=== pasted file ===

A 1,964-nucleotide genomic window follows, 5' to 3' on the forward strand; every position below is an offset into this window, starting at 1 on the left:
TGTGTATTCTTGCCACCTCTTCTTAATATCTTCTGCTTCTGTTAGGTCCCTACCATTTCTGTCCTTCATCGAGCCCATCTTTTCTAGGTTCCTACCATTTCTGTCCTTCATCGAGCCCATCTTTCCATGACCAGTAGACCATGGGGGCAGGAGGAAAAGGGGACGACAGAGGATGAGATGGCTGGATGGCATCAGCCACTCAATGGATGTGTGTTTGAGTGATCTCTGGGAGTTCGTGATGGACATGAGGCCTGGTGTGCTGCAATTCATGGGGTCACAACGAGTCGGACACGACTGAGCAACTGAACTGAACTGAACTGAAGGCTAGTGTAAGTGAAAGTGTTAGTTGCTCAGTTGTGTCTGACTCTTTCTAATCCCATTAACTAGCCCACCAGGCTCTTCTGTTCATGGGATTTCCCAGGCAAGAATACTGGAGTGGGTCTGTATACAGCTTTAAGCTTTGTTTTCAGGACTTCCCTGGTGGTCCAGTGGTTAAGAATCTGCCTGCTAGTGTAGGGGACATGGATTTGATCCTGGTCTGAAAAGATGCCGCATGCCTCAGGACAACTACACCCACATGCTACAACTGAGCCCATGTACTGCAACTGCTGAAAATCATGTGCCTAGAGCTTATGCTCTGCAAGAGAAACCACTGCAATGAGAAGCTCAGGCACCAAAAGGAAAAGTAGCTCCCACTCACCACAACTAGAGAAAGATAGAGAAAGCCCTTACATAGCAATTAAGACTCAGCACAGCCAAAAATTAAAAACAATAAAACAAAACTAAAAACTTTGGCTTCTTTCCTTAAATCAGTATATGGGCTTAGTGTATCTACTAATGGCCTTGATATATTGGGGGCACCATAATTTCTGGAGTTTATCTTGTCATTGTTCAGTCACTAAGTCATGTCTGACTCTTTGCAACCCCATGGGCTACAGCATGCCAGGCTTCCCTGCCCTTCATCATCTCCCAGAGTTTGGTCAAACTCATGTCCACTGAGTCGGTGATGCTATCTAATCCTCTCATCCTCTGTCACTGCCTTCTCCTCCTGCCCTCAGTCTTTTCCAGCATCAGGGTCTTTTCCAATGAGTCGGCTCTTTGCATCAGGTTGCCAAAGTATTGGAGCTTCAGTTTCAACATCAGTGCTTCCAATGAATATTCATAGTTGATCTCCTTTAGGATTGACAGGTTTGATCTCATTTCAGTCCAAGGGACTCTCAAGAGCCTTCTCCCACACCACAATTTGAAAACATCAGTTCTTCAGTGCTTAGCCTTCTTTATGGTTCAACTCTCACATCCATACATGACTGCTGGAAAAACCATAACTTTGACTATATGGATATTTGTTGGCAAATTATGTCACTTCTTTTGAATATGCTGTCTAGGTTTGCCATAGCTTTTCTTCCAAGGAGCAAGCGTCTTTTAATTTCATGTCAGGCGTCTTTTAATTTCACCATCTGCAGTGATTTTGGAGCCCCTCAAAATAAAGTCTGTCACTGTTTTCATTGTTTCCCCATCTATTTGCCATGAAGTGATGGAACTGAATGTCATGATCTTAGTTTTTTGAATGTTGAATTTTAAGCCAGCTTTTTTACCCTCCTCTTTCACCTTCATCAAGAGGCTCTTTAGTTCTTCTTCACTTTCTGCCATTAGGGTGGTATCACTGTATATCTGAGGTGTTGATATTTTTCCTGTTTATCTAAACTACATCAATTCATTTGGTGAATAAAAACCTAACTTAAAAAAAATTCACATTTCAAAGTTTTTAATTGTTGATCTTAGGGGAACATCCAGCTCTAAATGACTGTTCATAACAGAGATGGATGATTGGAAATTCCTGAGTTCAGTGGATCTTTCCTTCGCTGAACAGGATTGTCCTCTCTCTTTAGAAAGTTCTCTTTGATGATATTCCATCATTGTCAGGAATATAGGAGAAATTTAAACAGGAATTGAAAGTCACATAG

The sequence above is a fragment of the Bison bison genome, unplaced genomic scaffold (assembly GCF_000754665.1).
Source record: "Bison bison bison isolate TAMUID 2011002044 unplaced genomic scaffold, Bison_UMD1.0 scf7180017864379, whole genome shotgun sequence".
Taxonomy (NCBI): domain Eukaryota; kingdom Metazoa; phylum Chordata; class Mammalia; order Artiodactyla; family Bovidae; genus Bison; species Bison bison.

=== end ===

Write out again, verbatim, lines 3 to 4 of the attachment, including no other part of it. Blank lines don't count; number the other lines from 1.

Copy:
The sequence above is a fragment of the Bison bison genome, unplaced genomic scaffold (assembly GCF_000754665.1).
Source record: "Bison bison bison isolate TAMUID 2011002044 unplaced genomic scaffold, Bison_UMD1.0 scf7180017864379, whole genome shotgun sequence".